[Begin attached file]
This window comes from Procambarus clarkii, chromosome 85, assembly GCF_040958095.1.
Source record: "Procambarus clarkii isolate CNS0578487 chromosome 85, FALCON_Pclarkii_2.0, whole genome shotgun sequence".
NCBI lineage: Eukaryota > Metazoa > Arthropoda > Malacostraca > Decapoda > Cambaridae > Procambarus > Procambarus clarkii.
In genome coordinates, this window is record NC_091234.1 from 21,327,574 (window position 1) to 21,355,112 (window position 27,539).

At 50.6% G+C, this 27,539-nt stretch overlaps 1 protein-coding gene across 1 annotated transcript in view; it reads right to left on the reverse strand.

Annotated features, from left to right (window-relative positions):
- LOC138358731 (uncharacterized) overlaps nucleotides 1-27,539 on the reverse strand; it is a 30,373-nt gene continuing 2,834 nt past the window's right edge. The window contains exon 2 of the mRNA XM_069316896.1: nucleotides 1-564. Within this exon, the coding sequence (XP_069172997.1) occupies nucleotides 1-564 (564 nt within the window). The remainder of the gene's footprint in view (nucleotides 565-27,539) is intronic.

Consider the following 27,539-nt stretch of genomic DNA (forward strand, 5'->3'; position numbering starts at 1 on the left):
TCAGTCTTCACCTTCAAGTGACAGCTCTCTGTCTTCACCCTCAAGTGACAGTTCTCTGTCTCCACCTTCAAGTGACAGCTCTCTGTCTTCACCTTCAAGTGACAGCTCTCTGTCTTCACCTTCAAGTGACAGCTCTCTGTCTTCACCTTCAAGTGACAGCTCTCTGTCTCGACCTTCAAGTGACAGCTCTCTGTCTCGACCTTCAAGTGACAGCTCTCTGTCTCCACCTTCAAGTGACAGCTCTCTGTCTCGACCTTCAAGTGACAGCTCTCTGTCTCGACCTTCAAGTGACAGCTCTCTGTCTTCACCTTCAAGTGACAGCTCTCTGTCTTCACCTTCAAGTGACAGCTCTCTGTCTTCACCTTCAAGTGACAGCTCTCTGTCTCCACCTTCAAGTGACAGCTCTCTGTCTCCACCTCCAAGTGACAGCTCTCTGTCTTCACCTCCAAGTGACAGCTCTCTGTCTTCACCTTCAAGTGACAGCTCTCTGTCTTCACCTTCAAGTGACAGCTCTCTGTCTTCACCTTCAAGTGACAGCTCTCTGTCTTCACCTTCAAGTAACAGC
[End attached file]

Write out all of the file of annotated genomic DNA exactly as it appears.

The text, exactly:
This window comes from Procambarus clarkii, chromosome 85, assembly GCF_040958095.1.
Source record: "Procambarus clarkii isolate CNS0578487 chromosome 85, FALCON_Pclarkii_2.0, whole genome shotgun sequence".
NCBI lineage: Eukaryota > Metazoa > Arthropoda > Malacostraca > Decapoda > Cambaridae > Procambarus > Procambarus clarkii.
In genome coordinates, this window is record NC_091234.1 from 21,327,574 (window position 1) to 21,355,112 (window position 27,539).

At 50.6% G+C, this 27,539-nt stretch overlaps 1 protein-coding gene across 1 annotated transcript in view; it reads right to left on the reverse strand.

Annotated features, from left to right (window-relative positions):
- LOC138358731 (uncharacterized) overlaps nucleotides 1-27,539 on the reverse strand; it is a 30,373-nt gene continuing 2,834 nt past the window's right edge. The window contains exon 2 of the mRNA XM_069316896.1: nucleotides 1-564. Within this exon, the coding sequence (XP_069172997.1) occupies nucleotides 1-564 (564 nt within the window). The remainder of the gene's footprint in view (nucleotides 565-27,539) is intronic.

Consider the following 27,539-nt stretch of genomic DNA (forward strand, 5'->3'; position numbering starts at 1 on the left):
TCAGTCTTCACCTTCAAGTGACAGCTCTCTGTCTTCACCCTCAAGTGACAGTTCTCTGTCTCCACCTTCAAGTGACAGCTCTCTGTCTTCACCTTCAAGTGACAGCTCTCTGTCTTCACCTTCAAGTGACAGCTCTCTGTCTTCACCTTCAAGTGACAGCTCTCTGTCTCGACCTTCAAGTGACAGCTCTCTGTCTCGACCTTCAAGTGACAGCTCTCTGTCTCCACCTTCAAGTGACAGCTCTCTGTCTCGACCTTCAAGTGACAGCTCTCTGTCTCGACCTTCAAGTGACAGCTCTCTGTCTTCACCTTCAAGTGACAGCTCTCTGTCTTCACCTTCAAGTGACAGCTCTCTGTCTTCACCTTCAAGTGACAGCTCTCTGTCTCCACCTTCAAGTGACAGCTCTCTGTCTCCACCTCCAAGTGACAGCTCTCTGTCTTCACCTCCAAGTGACAGCTCTCTGTCTTCACCTTCAAGTGACAGCTCTCTGTCTTCACCTTCAAGTGACAGCTCTCTGTCTTCACCTTCAAGTGACAGCTCTCTGTCTTCACCTTCAAGTAACAGC